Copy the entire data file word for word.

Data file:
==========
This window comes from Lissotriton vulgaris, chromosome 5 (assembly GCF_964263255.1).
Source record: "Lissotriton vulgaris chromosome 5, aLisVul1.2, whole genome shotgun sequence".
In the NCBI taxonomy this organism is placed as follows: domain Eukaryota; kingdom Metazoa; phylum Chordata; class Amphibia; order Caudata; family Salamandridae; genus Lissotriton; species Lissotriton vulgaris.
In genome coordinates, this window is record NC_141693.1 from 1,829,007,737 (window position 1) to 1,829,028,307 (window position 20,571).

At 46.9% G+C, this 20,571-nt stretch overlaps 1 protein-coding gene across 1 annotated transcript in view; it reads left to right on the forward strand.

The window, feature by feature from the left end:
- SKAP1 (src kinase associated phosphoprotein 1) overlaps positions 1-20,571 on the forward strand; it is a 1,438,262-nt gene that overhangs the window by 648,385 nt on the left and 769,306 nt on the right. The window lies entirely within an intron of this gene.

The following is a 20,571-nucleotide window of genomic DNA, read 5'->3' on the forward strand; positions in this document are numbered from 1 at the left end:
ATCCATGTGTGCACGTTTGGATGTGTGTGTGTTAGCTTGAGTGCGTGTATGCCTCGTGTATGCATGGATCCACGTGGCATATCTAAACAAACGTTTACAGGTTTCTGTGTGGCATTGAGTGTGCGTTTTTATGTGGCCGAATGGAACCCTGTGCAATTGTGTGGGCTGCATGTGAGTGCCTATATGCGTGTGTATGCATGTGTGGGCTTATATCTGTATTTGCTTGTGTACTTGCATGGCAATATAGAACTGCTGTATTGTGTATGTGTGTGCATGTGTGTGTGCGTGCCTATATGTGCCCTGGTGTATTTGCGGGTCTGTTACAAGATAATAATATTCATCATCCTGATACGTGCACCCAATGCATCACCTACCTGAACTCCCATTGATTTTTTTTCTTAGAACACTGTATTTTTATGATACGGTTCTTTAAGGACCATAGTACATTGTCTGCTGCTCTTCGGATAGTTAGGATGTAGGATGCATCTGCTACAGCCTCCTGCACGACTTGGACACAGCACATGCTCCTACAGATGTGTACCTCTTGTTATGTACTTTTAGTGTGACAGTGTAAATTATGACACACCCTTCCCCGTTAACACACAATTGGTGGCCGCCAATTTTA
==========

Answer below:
This window comes from Lissotriton vulgaris, chromosome 5 (assembly GCF_964263255.1).
Source record: "Lissotriton vulgaris chromosome 5, aLisVul1.2, whole genome shotgun sequence".
In the NCBI taxonomy this organism is placed as follows: domain Eukaryota; kingdom Metazoa; phylum Chordata; class Amphibia; order Caudata; family Salamandridae; genus Lissotriton; species Lissotriton vulgaris.
In genome coordinates, this window is record NC_141693.1 from 1,829,007,737 (window position 1) to 1,829,028,307 (window position 20,571).

At 46.9% G+C, this 20,571-nt stretch overlaps 1 protein-coding gene across 1 annotated transcript in view; it reads left to right on the forward strand.

The window, feature by feature from the left end:
- SKAP1 (src kinase associated phosphoprotein 1) overlaps positions 1-20,571 on the forward strand; it is a 1,438,262-nt gene that overhangs the window by 648,385 nt on the left and 769,306 nt on the right. The window lies entirely within an intron of this gene.

The following is a 20,571-nucleotide window of genomic DNA, read 5'->3' on the forward strand; positions in this document are numbered from 1 at the left end:
ATCCATGTGTGCACGTTTGGATGTGTGTGTGTTAGCTTGAGTGCGTGTATGCCTCGTGTATGCATGGATCCACGTGGCATATCTAAACAAACGTTTACAGGTTTCTGTGTGGCATTGAGTGTGCGTTTTTATGTGGCCGAATGGAACCCTGTGCAATTGTGTGGGCTGCATGTGAGTGCCTATATGCGTGTGTATGCATGTGTGGGCTTATATCTGTATTTGCTTGTGTACTTGCATGGCAATATAGAACTGCTGTATTGTGTATGTGTGTGCATGTGTGTGTGCGTGCCTATATGTGCCCTGGTGTATTTGCGGGTCTGTTACAAGATAATAATATTCATCATCCTGATACGTGCACCCAATGCATCACCTACCTGAACTCCCATTGATTTTTTTTCTTAGAACACTGTATTTTTATGATACGGTTCTTTAAGGACCATAGTACATTGTCTGCTGCTCTTCGGATAGTTAGGATGTAGGATGCATCTGCTACAGCCTCCTGCACGACTTGGACACAGCACATGCTCCTACAGATGTGTACCTCTTGTTATGTACTTTTAGTGTGACAGTGTAAATTATGACACACCCTTCCCCGTTAACACACAATTGGTGGCCGCCAATTTTA